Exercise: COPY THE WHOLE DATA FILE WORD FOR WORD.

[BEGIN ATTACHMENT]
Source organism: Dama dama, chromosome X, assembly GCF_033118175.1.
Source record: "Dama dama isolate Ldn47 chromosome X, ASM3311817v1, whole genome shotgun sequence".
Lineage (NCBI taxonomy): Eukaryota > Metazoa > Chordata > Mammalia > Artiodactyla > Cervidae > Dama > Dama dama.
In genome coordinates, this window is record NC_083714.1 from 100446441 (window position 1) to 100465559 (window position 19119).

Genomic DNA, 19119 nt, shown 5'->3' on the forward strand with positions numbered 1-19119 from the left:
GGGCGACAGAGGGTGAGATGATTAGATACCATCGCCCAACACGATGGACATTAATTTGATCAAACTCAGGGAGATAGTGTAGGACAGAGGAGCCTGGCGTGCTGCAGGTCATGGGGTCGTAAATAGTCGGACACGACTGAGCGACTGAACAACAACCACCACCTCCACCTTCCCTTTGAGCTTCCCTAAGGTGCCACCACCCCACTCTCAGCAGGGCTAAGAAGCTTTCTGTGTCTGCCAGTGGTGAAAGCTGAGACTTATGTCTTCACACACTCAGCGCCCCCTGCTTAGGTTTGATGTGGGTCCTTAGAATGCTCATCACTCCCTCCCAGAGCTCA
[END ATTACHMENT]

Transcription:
Source organism: Dama dama, chromosome X, assembly GCF_033118175.1.
Source record: "Dama dama isolate Ldn47 chromosome X, ASM3311817v1, whole genome shotgun sequence".
Lineage (NCBI taxonomy): Eukaryota > Metazoa > Chordata > Mammalia > Artiodactyla > Cervidae > Dama > Dama dama.
In genome coordinates, this window is record NC_083714.1 from 100446441 (window position 1) to 100465559 (window position 19119).

Genomic DNA, 19119 nt, shown 5'->3' on the forward strand with positions numbered 1-19119 from the left:
GGGCGACAGAGGGTGAGATGATTAGATACCATCGCCCAACACGATGGACATTAATTTGATCAAACTCAGGGAGATAGTGTAGGACAGAGGAGCCTGGCGTGCTGCAGGTCATGGGGTCGTAAATAGTCGGACACGACTGAGCGACTGAACAACAACCACCACCTCCACCTTCCCTTTGAGCTTCCCTAAGGTGCCACCACCCCACTCTCAGCAGGGCTAAGAAGCTTTCTGTGTCTGCCAGTGGTGAAAGCTGAGACTTATGTCTTCACACACTCAGCGCCCCCTGCTTAGGTTTGATGTGGGTCCTTAGAATGCTCATCACTCCCTCCCAGAGCTCA